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Ebony Thomas, Bank of America's Racial Equity and Economic Opportunity Executive. Photo courtesy of Bank of America.
Ebony Thomas, Bank of America's Racial Equity and Economic Opportunity Executive. Photo courtesy of Bank of America.

Ebony Thomas, the executive behind Bank of America’s Neighborhood Builders: Racial Equality Award

Throughout her career, Ebony Thomas has always tried to do what will help communities achieve equity.

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Ebony Thomas grew up surrounded by educators, so her first career was in education because that is what she knew. She also thought that a good education would help people achieve the American Dream. 

She graduated from North Carolina A&T University, a historically black college (HBCU), with a degree in English language and literature, but soon saw that education alone wasn’t enough to help. 

“I think what eventually happened when I got into public education, I really started to see the disparities in the gap and recognize that education alone isn’t the great equalizer. There’s health, there’s wealth, there’s access, there are so many things that in connection to education can be the great equalizer to the American Dream, but it alone isn’t,” said Thomas in an interview with AL DÍA News.

She made the switch to financial services and has worked at Bank of America for 9 years. She currently serves as the bank’s Racial Equity and Economic Opportunity Executive. At its core, she describes her job as partnering with internal and external stakeholders to “deliver strategies in support of closing the racial wealth gap.” 

One part of these strategies is the Neighborhood Builders: Racial Equality Award. This award is an extension of the Neighborhood Builders program, Bank of America’s 17 years running nonprofit program, and focuses on those whose organizations center on economic opportunity and closing the racial wealth gap.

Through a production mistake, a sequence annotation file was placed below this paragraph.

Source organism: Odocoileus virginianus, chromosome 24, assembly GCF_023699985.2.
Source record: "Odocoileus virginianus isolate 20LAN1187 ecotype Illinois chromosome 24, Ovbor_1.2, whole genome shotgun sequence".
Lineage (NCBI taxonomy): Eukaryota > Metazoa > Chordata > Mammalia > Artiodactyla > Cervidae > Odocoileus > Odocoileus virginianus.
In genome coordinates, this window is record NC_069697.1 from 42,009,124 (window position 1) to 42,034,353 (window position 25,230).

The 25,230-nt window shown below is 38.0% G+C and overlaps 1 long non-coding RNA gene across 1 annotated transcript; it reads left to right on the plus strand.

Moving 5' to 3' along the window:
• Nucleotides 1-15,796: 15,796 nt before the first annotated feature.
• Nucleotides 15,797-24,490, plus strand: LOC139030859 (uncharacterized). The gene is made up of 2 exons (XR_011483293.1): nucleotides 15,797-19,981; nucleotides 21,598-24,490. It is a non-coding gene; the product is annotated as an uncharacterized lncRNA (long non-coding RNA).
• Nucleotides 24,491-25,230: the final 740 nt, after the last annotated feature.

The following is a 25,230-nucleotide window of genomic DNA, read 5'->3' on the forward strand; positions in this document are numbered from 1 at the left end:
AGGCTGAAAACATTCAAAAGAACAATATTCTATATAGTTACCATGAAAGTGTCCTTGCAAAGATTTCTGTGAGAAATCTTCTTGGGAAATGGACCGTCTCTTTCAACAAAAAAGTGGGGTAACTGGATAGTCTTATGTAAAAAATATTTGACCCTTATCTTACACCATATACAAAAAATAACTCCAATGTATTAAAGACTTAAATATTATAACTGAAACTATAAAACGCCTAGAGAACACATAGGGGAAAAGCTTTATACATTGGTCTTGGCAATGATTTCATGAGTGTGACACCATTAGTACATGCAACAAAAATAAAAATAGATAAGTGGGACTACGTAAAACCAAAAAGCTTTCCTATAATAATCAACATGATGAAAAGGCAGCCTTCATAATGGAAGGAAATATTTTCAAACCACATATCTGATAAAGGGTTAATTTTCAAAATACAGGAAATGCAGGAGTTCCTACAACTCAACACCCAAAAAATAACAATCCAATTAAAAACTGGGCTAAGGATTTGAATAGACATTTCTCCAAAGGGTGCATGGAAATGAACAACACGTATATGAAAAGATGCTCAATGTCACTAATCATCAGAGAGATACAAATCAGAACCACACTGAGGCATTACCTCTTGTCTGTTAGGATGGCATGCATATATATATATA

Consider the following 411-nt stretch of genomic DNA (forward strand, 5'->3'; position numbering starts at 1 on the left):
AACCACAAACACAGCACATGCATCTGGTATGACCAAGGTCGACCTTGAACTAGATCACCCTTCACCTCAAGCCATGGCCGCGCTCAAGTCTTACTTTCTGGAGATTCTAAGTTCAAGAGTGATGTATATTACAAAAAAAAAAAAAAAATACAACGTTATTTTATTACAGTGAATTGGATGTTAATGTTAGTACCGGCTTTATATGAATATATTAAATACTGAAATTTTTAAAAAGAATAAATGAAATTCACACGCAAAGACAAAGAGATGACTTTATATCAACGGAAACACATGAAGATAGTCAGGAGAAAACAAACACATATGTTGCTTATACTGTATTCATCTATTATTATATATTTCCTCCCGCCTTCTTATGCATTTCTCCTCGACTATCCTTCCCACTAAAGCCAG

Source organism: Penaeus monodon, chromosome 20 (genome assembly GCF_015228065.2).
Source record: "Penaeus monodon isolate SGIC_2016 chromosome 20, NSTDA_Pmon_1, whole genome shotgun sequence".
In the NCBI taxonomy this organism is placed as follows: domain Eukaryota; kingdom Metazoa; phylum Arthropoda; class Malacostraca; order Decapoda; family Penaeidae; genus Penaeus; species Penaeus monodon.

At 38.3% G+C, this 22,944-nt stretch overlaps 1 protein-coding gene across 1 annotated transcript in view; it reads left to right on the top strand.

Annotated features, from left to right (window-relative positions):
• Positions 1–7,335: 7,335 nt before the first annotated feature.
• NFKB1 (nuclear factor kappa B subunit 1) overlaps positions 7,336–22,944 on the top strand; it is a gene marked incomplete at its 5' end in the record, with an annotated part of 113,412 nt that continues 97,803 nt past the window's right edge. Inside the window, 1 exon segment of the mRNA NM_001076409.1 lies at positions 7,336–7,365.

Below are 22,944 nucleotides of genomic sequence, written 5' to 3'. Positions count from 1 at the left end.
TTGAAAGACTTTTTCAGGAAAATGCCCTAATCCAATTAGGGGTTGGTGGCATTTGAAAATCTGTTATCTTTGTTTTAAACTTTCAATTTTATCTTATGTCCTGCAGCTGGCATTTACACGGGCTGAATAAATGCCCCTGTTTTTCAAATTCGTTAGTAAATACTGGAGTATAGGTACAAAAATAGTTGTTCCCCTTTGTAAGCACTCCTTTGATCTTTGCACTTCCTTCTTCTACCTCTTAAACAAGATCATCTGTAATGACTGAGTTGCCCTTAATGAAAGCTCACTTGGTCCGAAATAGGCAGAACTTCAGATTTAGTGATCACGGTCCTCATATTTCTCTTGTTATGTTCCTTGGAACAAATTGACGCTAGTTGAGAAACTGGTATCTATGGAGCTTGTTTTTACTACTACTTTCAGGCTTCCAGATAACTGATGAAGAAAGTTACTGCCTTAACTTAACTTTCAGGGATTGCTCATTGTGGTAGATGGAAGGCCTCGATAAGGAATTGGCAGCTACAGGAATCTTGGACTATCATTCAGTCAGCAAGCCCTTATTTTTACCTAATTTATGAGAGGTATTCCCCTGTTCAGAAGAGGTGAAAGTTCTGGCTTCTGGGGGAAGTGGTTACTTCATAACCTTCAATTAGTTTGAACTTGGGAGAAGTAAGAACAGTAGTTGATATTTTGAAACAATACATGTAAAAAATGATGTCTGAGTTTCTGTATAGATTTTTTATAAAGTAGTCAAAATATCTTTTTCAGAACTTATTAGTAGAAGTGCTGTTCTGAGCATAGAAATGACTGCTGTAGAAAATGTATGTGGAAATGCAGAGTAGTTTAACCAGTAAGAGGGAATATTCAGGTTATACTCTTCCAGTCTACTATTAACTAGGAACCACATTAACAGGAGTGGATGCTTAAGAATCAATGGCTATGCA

This year, five organizations were selected as the inaugural recipients of the Neighborhood Builders: Racial Equality Award.

AL DÍA News spoke to one of the recipients, Nathaniel Smith of Southern Partnership for Equity, about how his organization is helping communities in the American South. 

When asked what impact she wanted the award to have on the organizations receiving it, she talked about how two of the honorees mentioned the phrase “we see you.” 

“And so the notion that we see you big, small, medium, we understand the work you’re doing, we honor the work that you’re doing, and we want to be partners,” said Thomas.

Her professional connection to racial equity is working for a company that practices “we see you” and consistency. She notes that the company doesn’t always get stuff right, but consistently tries to do so. 

Another strategy to close the racial wealth gap is Bank of America’s $1.25 billion commitment to racial equity. 

For this commitment, she describes job creation as key, especially for businesses run by Black, Hispanic/Latino, or female entrepreneurs. Part of their programs help people get access to capital.

Other parts of the commitment are for college-age individuals. The jobs initiative is putting $25 million into HBCUs, community colleges, and Hispanic-serving institutions to help students obtain jobs after college. Part of the money invested goes towards making the program sustainable for many years to come. 

“We are focused on historically black colleges and universities, community colleges, Hispanic-serving institutions, we recognize that these institutions have been the pass-through and the foundation for creating economic mobility for diverse communities,” Thomas said. 

There are also programs for those who chose to go straight into the workforce. Thomas explained that these programs teach students the skills and credentials they need to make a living wage. 

In addition to job creation and employment, Bank of America is also investing in housing and healthcare. 

To measure the success of the student programs, Thomas says that she’ll be looking to the near future, not 25 or 50 years down the line. She said in four or five years, “the success will be measured on if these students enter these institutions as these cohorts in majors that they didn't really understand or know existed. And then on the back end, they came out with less student debt, they had an internship, and they have a guaranteed job with an income that is supporting them, their families, and ultimately, their communities.”

As for the future of the Neighborhood Builders Award, Thomas hopes that in five to ten years hundreds of people will be able to get visibility and funding because of the award. 

“That’s the goal,” she said. “The goal is to make sure that those organizations are around doing the work and have the support and resources they need to continue to transform communities.”

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